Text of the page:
Arduino For Dummies
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Arduino can help you build robots or electronic devices. But you have a lot to learn about Arduino because it encompasses the worlds of both hardware and software.

The following sections contain nuggets of information about using resistors, gathering the tools you'll need, and system shortcuts to help you on your way to becoming an Arduino aficionado.

Using resistors in Arduino

When building your Arduino projects, you use resistors to limit the amount of current going to certain components in the circuit, such as LEDs and integrated circuits. To calculate the resistance, you should use a modified version of Ohm’s Law.

In the following equation, R is resistance; VSUPPLY is the voltage supplied from the power source (this is 5V for a standard Arduino digital pin, but could be more or less if the VIN pin is used); VFORWARD is the voltage required by the component, and I is the current required by the component:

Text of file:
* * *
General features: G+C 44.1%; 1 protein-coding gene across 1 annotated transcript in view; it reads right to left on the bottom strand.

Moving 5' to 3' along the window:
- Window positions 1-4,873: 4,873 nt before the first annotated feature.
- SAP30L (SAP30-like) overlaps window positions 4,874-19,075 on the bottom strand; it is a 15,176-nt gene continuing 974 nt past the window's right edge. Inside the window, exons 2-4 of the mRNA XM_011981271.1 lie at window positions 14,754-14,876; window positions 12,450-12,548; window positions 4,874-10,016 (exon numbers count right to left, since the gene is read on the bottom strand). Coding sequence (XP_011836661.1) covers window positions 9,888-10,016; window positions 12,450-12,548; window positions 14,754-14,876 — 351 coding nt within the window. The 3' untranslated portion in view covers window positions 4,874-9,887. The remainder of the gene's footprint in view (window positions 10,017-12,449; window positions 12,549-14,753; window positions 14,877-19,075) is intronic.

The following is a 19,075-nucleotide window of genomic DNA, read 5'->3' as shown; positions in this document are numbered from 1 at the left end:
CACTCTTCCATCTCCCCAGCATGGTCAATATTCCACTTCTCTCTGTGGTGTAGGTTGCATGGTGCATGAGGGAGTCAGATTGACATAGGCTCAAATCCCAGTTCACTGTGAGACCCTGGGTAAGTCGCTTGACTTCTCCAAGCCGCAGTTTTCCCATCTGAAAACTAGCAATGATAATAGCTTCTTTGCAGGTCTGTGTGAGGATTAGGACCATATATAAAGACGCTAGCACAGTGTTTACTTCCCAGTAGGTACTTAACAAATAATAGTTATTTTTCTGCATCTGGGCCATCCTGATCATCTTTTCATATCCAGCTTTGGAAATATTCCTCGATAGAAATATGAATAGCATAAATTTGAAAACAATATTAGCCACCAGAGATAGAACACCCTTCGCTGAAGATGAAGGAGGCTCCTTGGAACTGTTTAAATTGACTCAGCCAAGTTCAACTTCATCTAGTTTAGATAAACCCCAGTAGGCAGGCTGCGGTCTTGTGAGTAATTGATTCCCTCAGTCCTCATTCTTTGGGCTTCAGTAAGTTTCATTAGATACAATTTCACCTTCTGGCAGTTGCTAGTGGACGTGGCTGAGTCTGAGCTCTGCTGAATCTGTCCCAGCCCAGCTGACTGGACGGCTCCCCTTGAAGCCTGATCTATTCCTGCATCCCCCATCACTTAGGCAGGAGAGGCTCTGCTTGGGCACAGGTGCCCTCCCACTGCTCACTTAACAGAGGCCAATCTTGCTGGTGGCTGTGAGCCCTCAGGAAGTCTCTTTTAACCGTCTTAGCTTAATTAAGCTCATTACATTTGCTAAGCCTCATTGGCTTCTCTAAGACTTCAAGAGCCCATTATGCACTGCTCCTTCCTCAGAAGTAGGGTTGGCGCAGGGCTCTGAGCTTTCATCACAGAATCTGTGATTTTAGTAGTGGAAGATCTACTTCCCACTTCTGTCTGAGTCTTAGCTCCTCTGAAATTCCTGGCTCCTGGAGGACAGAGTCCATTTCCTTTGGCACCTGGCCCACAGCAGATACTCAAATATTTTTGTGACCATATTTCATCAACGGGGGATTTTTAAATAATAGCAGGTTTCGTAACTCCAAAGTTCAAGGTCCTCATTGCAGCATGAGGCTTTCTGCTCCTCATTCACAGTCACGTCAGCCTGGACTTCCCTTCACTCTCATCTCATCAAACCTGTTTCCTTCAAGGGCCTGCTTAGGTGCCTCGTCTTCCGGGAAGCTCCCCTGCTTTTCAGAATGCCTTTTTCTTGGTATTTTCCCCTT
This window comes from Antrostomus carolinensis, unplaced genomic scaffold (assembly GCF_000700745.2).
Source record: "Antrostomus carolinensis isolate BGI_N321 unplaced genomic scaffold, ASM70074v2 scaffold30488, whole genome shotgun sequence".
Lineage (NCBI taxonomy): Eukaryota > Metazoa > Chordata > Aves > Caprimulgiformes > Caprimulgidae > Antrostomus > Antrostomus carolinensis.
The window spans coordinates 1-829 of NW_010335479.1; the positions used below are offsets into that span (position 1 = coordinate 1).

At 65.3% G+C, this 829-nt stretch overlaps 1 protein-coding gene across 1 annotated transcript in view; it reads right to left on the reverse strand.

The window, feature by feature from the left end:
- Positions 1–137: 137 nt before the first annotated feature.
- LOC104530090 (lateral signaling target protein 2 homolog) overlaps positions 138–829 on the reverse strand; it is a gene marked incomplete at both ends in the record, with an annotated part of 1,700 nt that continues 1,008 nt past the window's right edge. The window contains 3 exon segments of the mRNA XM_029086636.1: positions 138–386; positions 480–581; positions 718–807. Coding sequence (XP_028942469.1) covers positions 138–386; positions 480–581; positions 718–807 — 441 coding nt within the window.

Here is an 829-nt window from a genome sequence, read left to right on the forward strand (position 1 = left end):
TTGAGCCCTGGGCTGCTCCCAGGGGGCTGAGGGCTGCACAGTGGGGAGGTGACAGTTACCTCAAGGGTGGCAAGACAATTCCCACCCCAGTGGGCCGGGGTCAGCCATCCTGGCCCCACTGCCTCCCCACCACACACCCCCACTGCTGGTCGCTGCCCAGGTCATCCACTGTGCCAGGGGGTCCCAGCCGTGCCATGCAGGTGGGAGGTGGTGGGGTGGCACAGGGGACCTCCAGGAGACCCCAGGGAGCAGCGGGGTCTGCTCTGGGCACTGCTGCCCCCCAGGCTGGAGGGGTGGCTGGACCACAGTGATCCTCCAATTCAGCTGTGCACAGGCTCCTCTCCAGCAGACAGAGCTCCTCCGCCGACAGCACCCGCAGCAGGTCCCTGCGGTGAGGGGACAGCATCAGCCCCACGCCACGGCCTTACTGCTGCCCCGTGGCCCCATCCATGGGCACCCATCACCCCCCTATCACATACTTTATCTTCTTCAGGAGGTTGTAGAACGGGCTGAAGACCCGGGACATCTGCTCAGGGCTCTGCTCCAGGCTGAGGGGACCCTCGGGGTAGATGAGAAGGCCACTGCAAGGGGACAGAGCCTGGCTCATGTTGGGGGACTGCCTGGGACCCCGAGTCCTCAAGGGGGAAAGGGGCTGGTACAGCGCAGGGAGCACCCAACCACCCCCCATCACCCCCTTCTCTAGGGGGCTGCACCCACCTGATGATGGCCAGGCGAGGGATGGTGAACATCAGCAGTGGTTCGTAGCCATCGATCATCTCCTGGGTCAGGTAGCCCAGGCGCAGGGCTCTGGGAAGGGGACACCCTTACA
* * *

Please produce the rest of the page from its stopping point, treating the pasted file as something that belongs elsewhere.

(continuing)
Here is an example for powering an LED:

(5V – 2V) / 0.03A = 100Ω

After you’ve determined which resistor you need, the next task is to find it. Fixed-value resistors use colored bands to indicate the value of the resistor. To find the value you can use a multimeter on the ohms (Ω) setting, but if you don’t have a multimeter handy, use the following table to find the value instead. For example, a resistor with brown, black, brown, and gold bands is a 100Ω resistor with a 5% tolerance.

In addition, the Circuit Playground by Adafruit has resistor color codes as well as a variety of other useful tools for building circuits.

Resistor Color Chart
Color Value Multiplier Tolerance
Black 0 x100
Brown 1 x101 ±1%
Red 2 x102 ±2%
Orange 3 x103
Yellow 4 x104 ±5%
Green 5 x105 ±0.5%
Blue 6 x106 ±0.25%
Violet 7 x107 ±0.1%
Grey 8 x108 ±0.05%
White 9 x109
Gold x10-1 ±5%
Silver x10-2 ±10%
None ±20%


Getting the right tools for your Arduino project